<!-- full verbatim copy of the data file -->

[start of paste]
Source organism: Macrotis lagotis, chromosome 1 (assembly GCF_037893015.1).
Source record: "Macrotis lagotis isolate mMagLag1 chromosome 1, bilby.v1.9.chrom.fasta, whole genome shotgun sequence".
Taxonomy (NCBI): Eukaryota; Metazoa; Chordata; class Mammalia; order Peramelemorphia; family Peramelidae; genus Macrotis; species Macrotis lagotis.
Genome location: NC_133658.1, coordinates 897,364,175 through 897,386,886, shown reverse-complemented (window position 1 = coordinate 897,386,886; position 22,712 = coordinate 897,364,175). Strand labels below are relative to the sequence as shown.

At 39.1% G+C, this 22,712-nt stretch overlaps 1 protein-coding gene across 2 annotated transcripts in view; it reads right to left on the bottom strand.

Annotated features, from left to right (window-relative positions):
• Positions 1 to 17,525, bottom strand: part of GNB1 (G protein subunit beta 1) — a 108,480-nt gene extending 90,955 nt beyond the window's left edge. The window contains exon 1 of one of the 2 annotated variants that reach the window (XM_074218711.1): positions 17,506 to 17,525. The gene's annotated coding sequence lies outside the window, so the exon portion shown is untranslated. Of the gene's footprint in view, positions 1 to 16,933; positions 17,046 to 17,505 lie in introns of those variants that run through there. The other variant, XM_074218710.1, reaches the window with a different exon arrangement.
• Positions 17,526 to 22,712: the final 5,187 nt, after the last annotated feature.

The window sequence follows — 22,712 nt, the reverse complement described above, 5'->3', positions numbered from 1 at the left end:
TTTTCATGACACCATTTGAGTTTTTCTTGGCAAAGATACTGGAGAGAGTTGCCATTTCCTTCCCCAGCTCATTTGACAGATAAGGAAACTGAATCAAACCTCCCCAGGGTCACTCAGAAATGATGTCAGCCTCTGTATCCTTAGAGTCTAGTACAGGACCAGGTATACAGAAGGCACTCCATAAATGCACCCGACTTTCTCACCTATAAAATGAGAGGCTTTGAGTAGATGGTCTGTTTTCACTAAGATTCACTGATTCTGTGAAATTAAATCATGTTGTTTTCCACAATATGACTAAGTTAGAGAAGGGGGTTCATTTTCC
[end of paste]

Source organism: Macrotis lagotis, chromosome 1 (assembly GCF_037893015.1).
Source record: "Macrotis lagotis isolate mMagLag1 chromosome 1, bilby.v1.9.chrom.fasta, whole genome shotgun sequence".
Taxonomy (NCBI): Eukaryota; Metazoa; Chordata; class Mammalia; order Peramelemorphia; family Peramelidae; genus Macrotis; species Macrotis lagotis.
Genome location: NC_133658.1, coordinates 897,364,175 through 897,386,886, shown reverse-complemented (window position 1 = coordinate 897,386,886; position 22,712 = coordinate 897,364,175). Strand labels below are relative to the sequence as shown.

At 39.1% G+C, this 22,712-nt stretch overlaps 1 protein-coding gene across 2 annotated transcripts in view; it reads right to left on the bottom strand.

Annotated features, from left to right (window-relative positions):
• Positions 1 to 17,525, bottom strand: part of GNB1 (G protein subunit beta 1) — a 108,480-nt gene extending 90,955 nt beyond the window's left edge. The window contains exon 1 of one of the 2 annotated variants that reach the window (XM_074218711.1): positions 17,506 to 17,525. The gene's annotated coding sequence lies outside the window, so the exon portion shown is untranslated. Of the gene's footprint in view, positions 1 to 16,933; positions 17,046 to 17,505 lie in introns of those variants that run through there. The other variant, XM_074218710.1, reaches the window with a different exon arrangement.
• Positions 17,526 to 22,712: the final 5,187 nt, after the last annotated feature.

The window sequence follows — 22,712 nt, the reverse complement described above, 5'->3', positions numbered from 1 at the left end:
TTTTCATGACACCATTTGAGTTTTTCTTGGCAAAGATACTGGAGAGAGTTGCCATTTCCTTCCCCAGCTCATTTGACAGATAAGGAAACTGAATCAAACCTCCCCAGGGTCACTCAGAAATGATGTCAGCCTCTGTATCCTTAGAGTCTAGTACAGGACCAGGTATACAGAAGGCACTCCATAAATGCACCCGACTTTCTCACCTATAAAATGAGAGGCTTTGAGTAGATGGTCTGTTTTCACTAAGATTCACTGATTCTGTGAAATTAAATCATGTTGTTTTCCACAATATGACTAAGTTAGAGAAGGGGGTTCATTTTCC